Welcome to The Deep science and technology column where we cover topics from the deep sea to deep space and beyond.
Greetings! Well, last week we had good news, and now, I’m afraid it’s time for some bad news. The global warming file is getting bigger. We’re all familiar with news about giant icebergs calving off the coasts of Antarctica, but it’s August, and we all saw the news release that Greenland has calved a hundred square mile iceberg from its northwestern shore that may choke an island-filled strait and cause other problems. But that’s not all that’s been going on in Greenland. So, screw your courage to the sticking place and read on!
Ice loss from the Greenland ice sheet, which has been increasing during the past decade over its southern region, is now moving up its northwest coast, according to a new international study.
Researchers from the Denmark Technical Institute’s National Space Institute in Copenhagen and the University of Colorado at Boulder have conducted a study that indicates ice-loss acceleration began moving up the northwest coast of Greenland starting in late 2005. The team drew their conclusions by comparing data from NASA’s Gravity and Recovery Climate Experiment satellite system, or GRACE, with continuous GPS measurements made from long-term sites on bedrock on the edges of the ice sheet.
The data from the GPS and GRACE provided the researchers with monthly averages of crustal uplift caused by ice-mass loss. The team combined the uplift measured by GRACE over California-sized chunks of Greenland while the GPS receivers monitor crustal uplift on scales of just tens of miles.
The team found that uplift rates near Thule Air Base on Greenland’s northwest coast rose by roughly 1.5 inches, or about 4 centimeters, from October 2005 to August 2009. Although the low resolution of GRACE — a swath of about 155 miles, or 250 kilometers across — is not precise enough to pinpoint the source of the ice loss, the fact that the ice sheet is losing mass nearer to the ice sheet margins suggests the flows of Greenland outlet glaciers there are increasing in velocity, said the study authors. They speculate that some of the big glaciers in this region are sliding downhill faster and dumping more ice in the ocean.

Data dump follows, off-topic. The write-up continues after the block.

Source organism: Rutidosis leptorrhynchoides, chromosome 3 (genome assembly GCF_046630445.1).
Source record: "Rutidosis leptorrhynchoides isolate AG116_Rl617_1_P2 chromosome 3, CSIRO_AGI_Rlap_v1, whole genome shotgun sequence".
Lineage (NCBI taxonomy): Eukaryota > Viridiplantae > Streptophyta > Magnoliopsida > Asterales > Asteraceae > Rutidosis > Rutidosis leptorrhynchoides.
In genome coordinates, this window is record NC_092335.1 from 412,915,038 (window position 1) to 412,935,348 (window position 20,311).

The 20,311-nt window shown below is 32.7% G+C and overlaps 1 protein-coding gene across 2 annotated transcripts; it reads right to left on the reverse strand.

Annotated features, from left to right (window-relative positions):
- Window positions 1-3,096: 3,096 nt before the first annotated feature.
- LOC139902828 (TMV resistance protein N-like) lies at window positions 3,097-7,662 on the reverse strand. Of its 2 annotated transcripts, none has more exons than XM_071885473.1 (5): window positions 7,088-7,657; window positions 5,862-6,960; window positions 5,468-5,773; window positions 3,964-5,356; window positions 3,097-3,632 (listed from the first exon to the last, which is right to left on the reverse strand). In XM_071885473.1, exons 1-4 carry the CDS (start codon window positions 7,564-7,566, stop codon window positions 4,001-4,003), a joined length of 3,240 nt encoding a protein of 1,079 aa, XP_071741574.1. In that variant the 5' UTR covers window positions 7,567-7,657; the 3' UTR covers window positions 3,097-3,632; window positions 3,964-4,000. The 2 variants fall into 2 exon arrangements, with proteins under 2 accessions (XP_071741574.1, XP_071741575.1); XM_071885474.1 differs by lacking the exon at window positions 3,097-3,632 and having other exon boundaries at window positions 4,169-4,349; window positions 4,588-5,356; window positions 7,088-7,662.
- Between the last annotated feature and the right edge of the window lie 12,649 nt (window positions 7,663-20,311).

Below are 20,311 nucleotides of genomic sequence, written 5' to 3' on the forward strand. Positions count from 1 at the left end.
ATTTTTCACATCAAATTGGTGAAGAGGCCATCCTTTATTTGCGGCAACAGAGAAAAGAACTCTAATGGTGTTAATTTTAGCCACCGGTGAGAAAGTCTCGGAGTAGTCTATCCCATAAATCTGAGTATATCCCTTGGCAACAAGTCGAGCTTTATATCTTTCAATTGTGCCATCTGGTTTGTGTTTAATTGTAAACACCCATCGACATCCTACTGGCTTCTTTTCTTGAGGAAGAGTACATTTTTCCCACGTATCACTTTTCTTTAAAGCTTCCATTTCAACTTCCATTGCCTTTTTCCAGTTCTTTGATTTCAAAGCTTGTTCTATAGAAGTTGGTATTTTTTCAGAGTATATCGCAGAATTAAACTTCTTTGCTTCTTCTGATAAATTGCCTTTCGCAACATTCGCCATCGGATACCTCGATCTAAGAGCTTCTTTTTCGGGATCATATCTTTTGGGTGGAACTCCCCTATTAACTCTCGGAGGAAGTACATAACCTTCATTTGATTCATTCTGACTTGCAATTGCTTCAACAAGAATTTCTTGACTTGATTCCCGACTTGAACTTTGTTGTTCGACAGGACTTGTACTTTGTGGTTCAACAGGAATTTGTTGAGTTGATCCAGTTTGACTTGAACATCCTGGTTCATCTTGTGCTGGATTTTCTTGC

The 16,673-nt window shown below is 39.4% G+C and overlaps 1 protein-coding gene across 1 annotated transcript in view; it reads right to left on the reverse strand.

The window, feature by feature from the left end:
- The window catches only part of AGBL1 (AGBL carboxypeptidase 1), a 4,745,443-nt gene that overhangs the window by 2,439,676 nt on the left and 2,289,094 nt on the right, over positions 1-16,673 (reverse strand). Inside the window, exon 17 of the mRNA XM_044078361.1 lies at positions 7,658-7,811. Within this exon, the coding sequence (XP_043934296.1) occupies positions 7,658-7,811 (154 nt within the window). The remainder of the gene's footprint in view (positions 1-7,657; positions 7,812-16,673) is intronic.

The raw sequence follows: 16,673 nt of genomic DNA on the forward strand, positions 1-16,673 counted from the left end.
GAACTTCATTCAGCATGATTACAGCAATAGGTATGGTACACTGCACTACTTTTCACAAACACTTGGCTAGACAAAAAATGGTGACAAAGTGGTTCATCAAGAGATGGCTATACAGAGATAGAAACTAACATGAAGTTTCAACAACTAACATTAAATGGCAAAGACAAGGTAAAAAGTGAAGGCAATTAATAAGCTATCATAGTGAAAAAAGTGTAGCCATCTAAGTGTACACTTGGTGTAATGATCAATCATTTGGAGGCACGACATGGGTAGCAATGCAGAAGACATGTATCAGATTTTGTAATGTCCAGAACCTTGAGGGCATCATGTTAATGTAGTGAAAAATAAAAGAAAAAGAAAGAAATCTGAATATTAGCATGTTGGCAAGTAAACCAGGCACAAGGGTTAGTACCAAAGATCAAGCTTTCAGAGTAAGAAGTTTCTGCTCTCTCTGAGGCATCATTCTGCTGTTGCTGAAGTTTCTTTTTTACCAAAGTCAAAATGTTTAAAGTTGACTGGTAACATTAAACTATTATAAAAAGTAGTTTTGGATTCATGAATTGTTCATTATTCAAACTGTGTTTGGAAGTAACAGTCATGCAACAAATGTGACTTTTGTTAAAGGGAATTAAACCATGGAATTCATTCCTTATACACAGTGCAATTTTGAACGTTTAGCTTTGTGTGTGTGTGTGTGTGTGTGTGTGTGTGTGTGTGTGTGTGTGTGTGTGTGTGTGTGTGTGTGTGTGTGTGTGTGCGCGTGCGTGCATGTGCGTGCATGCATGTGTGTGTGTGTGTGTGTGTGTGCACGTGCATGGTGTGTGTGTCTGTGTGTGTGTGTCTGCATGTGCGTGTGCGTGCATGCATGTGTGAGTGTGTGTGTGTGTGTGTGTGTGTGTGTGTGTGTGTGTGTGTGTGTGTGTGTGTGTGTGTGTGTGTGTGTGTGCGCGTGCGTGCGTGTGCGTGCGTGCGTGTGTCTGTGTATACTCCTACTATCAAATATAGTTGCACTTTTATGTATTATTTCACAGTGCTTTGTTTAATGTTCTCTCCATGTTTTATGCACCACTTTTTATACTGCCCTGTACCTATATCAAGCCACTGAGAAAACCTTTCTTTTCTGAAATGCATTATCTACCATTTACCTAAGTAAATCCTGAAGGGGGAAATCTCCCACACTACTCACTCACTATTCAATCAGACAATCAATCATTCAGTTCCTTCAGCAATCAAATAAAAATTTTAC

Another study published in 2009 showed that between April 2002 and February 2009, the Greenland ice sheet shed roughly 385 cubic miles of ice. The mass loss is equivalent to about 0.5 millimeters of global sea-level rise per year.
The changes on the Greenland ice sheet are happening fast, and the researchers say they are seeing more ice mass loss than they anticipated. The ice mass loss is also occurring in Antarctica, a sign that warming temperatures really are having an effect on ice in all of Earth’s cold regions.
Researchers have been gathering data from GRACE since NASA launched the system in 2002. Two GRACE satellites whip around Earth 16 times a day separated by 137 miles and measure changes in Earth’s gravity field caused by regional shifts in the planet’s mass, including ice sheets, oceans and water stored in the soil and in underground aquifers.
In addition to monitoring the Thule GPS receiver in northwest Greenland as part of the new GRL study, the team also is taking data from GPS receivers in southern Greenland near the towns of Kellyville and Kulusuk. An additional 51 permanent GPS stations recently set up around the edges of the Greenland ice sheet should be useful to measure future crustal uplift and corresponding ice loss.
If the activity in northwest Greenland continues and really accelerates some of the major glaciers in the area — like the Humboldt Glacier and the Peterman Glacier — Greenland’s total ice loss could easily be increased by an additional 50 to 100 cubic kilometers (12 to 24 cubic miles) within a few years.
Greenland is about one-fourth the size of the United States and the massive ice sheet covers about 80 percent of its surface. It holds about 20 percent of the world’s ice, the equivalent of about 21 feet of global sea rise. Air temperatures over the Greenland ice sheet have increased by about 4 degrees Fahrenheit since 1991, which most scientists attribute to a build-up of greenhouse gases in the atmosphere.
A 2006 study using the GRACE satellite indicated that Greenland lost roughly 164 cubic miles of ice from April 2004 to April 2006 — more than the volume of water in Lake Erie.
The Peterman Glacier is the one that lost that 100 square mile ice sheet last month so things (like icebergs) are indeed accelerating! And that’s not all that’s happening as Greenland loses its ice cover!
The island of Greenland is currently covered with a thick layer of ice and snow that’s over a mile thick. That much ice weighs a lot and it presses down on the land beneath and compresses it and lowers its elevation. Now, scientists at the University of Miami say Greenland’s ice is melting so quickly that the land underneath is rising at an accelerated pace.
According to the study, some coastal areas are rising by an inch per year and if current trends continue, that number could accelerate to as much as two inches per year by 2025.